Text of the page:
Chief Minister Jai Ram Thakur on Thursday said that the state government was committed to find permanent solution for water crisis in Shimla.

Talking to media persons here he said a long term project was being formulated that would cater to the drinking water needs of the people of the city for five to six decades.

Thakur that he recently met Prime Minister Narendra Modi in New Delhi and submitted him a proposal for drinking water project for Shimla and it was on his request that the Prime Minister sent a team of Central Water Commission to the state.

Besides, he also demanded Union Minister of State (Independent Charge) in the Ministry of Housing and Urban Affairs Hardeep Singh Puri to sanction Rs 200 crore for water supply project for Shimla.

The CM said the government had set a target to supply extra 10 million litres of water per day to Shimla from Chhaba within a year on which around Rs 80 crore would be spent.

He said a water harvesting project amounting to Rs 4,700 crore had also been sent for approval of the Government of India for Shimla city under which work would be done for augmentation of water resources to maintain the groundwater level. He said the state government would also work on few water resources from the state fund.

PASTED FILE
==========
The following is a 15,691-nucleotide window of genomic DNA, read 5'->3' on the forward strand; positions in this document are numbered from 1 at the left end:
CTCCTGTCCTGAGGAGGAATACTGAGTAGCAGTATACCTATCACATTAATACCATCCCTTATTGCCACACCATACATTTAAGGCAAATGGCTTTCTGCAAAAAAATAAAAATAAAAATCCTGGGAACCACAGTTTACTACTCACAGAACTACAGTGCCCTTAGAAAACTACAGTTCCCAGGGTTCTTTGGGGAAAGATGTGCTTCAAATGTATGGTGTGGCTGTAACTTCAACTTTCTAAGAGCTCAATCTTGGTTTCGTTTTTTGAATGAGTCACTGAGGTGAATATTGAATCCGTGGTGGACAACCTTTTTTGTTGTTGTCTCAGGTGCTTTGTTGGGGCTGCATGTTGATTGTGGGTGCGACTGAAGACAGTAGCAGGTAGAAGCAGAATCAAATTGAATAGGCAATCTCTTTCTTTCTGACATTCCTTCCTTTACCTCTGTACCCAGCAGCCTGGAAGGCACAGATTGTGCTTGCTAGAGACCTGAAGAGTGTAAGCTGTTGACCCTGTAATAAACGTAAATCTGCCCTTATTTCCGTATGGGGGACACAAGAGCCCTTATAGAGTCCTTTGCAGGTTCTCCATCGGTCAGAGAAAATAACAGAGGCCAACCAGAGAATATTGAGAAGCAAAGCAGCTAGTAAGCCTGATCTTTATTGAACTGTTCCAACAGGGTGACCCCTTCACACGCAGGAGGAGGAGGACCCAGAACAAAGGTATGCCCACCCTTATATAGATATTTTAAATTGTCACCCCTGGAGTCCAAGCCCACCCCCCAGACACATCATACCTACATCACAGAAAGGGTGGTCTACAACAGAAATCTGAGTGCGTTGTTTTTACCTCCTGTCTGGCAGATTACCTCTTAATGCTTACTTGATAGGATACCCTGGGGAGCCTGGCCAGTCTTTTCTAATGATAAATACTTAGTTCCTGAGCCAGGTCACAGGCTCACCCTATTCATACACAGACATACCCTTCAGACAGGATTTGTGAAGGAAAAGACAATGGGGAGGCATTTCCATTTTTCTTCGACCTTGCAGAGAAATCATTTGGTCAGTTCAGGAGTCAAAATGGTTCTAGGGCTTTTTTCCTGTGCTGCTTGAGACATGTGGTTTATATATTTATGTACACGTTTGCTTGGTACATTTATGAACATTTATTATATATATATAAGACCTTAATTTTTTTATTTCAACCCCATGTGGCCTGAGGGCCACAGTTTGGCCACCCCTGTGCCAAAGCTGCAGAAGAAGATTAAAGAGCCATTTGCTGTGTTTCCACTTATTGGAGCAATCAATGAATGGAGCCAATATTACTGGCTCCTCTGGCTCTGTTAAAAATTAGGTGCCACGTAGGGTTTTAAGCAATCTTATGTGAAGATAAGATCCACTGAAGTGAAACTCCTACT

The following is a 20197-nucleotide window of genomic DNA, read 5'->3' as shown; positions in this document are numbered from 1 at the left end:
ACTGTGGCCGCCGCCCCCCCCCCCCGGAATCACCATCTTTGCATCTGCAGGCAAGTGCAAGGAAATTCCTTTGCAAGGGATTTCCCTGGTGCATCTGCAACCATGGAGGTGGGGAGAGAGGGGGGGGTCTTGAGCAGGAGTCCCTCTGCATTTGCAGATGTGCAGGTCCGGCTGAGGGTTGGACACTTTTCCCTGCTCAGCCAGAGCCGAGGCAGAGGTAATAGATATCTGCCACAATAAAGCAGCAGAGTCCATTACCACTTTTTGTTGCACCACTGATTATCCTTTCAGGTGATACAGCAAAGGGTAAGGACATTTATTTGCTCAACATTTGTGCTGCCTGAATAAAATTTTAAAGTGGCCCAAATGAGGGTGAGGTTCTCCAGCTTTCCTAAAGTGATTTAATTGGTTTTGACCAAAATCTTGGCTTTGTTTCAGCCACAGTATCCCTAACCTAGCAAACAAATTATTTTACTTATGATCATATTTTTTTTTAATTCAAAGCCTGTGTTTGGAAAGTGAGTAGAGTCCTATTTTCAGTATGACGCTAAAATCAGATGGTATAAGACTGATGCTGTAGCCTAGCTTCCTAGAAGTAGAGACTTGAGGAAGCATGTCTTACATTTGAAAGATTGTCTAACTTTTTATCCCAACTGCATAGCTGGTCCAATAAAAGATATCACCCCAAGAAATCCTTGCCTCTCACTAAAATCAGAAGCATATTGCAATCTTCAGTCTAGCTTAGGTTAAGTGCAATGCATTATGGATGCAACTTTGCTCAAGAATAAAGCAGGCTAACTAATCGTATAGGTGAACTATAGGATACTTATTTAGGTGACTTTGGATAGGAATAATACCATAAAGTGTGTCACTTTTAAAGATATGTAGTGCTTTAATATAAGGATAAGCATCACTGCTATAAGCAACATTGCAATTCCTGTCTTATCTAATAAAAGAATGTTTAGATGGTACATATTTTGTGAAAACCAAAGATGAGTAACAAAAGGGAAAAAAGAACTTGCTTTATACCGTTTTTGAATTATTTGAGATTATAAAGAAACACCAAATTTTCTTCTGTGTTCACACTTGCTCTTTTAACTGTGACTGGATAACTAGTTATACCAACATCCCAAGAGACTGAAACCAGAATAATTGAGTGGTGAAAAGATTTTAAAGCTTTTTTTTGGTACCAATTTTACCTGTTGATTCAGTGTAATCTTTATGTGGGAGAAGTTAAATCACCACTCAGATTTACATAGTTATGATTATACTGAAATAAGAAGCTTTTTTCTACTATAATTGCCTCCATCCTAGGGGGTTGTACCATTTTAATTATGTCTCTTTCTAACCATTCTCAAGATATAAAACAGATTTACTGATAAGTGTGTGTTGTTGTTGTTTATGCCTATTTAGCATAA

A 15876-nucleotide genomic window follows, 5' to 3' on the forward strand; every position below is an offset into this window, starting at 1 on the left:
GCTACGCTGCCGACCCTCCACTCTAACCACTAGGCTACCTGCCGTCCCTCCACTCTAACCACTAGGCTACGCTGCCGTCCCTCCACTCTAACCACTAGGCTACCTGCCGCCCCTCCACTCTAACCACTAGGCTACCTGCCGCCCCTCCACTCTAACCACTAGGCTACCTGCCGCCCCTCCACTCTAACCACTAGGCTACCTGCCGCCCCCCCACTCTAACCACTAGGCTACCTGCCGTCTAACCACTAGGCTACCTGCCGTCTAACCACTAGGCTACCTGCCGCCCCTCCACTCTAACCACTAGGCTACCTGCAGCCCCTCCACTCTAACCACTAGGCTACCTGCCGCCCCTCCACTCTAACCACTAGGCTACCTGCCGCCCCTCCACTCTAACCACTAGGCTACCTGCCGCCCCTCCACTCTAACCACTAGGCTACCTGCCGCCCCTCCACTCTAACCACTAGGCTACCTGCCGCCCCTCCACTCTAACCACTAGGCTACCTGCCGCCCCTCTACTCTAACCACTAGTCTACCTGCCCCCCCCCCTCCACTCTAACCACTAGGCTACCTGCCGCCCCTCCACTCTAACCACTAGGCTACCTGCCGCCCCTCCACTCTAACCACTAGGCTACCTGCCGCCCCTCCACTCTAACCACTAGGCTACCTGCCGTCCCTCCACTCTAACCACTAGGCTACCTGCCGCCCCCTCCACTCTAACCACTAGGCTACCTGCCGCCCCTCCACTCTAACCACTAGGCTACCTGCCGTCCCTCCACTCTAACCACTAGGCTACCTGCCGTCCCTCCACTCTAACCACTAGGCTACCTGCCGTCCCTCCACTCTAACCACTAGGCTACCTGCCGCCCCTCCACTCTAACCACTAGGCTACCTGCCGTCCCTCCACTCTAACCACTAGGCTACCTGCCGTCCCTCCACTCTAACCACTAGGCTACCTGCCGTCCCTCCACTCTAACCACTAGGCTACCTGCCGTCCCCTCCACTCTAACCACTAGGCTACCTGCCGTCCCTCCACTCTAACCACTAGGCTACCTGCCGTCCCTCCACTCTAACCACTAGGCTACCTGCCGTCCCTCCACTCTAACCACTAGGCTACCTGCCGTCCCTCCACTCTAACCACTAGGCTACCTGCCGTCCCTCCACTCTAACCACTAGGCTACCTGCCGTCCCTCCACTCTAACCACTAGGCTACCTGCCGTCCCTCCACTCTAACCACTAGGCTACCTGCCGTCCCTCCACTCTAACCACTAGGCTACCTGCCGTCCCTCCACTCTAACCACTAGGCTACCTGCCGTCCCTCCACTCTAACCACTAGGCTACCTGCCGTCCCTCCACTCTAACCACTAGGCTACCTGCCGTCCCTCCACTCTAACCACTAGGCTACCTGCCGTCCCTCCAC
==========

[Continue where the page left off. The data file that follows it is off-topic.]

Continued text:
Moreover, the state government would also explore the possibilities to expedite work on lifting water to Shimla from Kol dam.

Thakur said that the residents of Shimla city had to suffer for few days due to shortage of drinking water owing to lesser rainfall and snow in winters.

“However, the state government handled the situation promptly and various arrangements were made to restore normal water supply on priority,” he said.

Thakur said Shimla had been facing this situation in the months of May and June for last many years but the previous government made no efforts to find some solution for this problem.

The CM said it was unfortunate that few people tried to politicise this issue but they should remember that during the regime of Congress government, Shimla faced water crisis even when more than 34 MLD water was available.

He added that this year the crisis came up as less than 22 MLD water was available, but it was for the first time that such serious efforts were made to restore the normal water supply in a very short period of time.